The Entrepreneurship Paradigm (I): A Philosophical Look at its Research Methodologies

Posted: 17 Nov 2009

See all articles by William D. Bygrave

William D. Bygrave

Babson College - Arthur M. Blank Center for Entrepreneurship

Date Written: 1989


Entrepreneurship research is still developing as a management science. This is especially visible when entrepreneurship research is compared to the disciplines from which it emerged, and it needs to develop its own methods and theories. Entrepreneurship research uses concepts garnered from diverse disciplines, which requires consideration of the central questions and the appropriate tools with which to study them. Several recommendations for research methods for an entrepreneurship paradigm are made: (1) less physics envy - avoid reductionism in entrepreneurship research and focus on the research as a whole through case studies; (2) fewer theoretical models and more empirical models - the present empirical knowledge of entrepreneurship research is inadequate for building robust theories; (3) less concern with sophisticated statistical analyses - entrepreneurial ventures begin with unique events and understanding them is one of the aims of entrepreneurship research. No amount of complex statistical analysis will substitute for field studies of the unique events; (4) more field research - entrepreneurship research will not get to the heart of the startup process unless it observed happening in the field; (5) more longitudinal studies - entrepreneurship is a process that evolves with time and doing only cross-sectional studies would cause much of the richness that comes from longitudinal studies to be lost; (6) dedicated researchers - better quality empirical research is needed that is exploratory or grounded and to achieve this more researchers are needed; (7) original field-derived data bases - it is difficult to do valid research on data bases that others have built since there may be unknown pitfalls, therefore entrepreneurship research should create its own data sets built from raw data; and (8) less obsession with revolutionary science - it is better to stress excellence in research, rather than glorifying extraordinary science and depreciating ordinary science. Excellent routine science is often more valuable than revolutionary science. (SFL)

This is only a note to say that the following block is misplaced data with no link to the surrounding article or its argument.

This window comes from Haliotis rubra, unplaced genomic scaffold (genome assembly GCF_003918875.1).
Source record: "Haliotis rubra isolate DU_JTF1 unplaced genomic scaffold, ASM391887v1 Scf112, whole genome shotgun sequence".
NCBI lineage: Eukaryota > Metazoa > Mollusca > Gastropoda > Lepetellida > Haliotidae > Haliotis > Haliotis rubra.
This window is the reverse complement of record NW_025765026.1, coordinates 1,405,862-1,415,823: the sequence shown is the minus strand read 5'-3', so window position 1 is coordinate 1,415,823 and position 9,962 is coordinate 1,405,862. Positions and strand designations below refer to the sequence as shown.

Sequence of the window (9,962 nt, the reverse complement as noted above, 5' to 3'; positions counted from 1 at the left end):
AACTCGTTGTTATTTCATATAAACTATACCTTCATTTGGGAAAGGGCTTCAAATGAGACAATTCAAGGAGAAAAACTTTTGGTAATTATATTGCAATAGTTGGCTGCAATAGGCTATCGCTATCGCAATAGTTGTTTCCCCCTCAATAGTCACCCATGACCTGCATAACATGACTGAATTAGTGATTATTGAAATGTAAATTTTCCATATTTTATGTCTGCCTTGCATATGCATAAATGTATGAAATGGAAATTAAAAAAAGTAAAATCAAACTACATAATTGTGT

Keywords: Entrepreneurship research, Models, Theories, Academic fields, Longitudinal research, Case studies, Research design, Methodologies, Academic research

Suggested Citation

Bygrave, William D., The Entrepreneurship Paradigm (I): A Philosophical Look at its Research Methodologies (1989). Entrepreneurship Theory and Practice, Vol. 14, Issue 1, p. 7-26 1989. Available at SSRN:

William D. Bygrave (Contact Author)

Babson College - Arthur M. Blank Center for Entrepreneurship ( email )

231 Forest Street
Babson Park, MA 02457-0310
United States

Register to save articles to
your library


Paper statistics

Abstract Views
PlumX Metrics